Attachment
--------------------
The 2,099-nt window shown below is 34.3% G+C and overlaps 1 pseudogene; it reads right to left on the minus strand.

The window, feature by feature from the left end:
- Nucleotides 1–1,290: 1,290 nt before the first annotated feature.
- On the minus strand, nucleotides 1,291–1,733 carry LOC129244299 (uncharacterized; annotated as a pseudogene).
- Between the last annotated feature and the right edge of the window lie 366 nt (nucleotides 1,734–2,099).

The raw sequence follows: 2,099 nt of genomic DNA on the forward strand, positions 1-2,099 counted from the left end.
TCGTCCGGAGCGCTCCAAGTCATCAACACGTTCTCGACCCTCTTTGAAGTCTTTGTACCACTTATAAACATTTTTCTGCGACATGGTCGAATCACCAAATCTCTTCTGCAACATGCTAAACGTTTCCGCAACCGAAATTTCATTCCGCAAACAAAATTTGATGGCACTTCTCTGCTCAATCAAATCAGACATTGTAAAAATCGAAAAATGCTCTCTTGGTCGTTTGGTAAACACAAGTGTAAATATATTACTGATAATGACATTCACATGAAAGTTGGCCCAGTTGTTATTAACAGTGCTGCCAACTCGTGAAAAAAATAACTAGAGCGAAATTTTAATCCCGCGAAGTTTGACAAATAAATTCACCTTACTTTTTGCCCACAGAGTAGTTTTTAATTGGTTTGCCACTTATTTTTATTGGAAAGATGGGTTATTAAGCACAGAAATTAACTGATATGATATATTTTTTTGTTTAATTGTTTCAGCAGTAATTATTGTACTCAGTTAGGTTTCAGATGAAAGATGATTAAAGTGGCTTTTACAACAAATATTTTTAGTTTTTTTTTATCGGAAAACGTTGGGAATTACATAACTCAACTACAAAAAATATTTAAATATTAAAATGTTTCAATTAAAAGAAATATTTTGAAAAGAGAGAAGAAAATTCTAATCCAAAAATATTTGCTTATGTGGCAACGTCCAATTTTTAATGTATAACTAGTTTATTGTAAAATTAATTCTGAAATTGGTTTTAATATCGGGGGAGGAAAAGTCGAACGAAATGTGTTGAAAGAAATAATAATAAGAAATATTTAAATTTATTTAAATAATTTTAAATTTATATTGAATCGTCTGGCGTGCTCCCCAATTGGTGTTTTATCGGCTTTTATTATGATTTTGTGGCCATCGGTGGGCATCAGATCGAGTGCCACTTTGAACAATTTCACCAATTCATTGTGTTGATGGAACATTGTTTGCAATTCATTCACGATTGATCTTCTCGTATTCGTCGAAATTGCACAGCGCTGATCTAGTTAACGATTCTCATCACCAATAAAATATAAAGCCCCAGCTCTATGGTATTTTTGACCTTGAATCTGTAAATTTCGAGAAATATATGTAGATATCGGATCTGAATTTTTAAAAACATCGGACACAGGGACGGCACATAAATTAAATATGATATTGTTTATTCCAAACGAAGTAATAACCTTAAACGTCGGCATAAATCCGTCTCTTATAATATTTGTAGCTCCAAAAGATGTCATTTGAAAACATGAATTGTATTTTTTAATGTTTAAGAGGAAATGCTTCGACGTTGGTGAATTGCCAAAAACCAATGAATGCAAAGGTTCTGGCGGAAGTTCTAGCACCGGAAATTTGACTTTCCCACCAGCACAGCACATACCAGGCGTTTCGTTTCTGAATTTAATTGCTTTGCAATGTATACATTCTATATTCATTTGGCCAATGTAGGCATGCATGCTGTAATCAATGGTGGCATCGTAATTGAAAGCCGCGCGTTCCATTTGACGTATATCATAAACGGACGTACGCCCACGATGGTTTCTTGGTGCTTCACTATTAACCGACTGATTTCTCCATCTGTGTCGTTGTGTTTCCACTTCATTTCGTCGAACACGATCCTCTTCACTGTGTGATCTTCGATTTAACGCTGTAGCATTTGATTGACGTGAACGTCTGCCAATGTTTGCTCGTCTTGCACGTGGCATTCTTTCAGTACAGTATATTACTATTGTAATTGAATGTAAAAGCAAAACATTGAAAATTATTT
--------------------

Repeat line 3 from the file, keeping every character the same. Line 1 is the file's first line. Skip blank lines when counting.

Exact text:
- Nucleotides 1–1,290: 1,290 nt before the first annotated feature.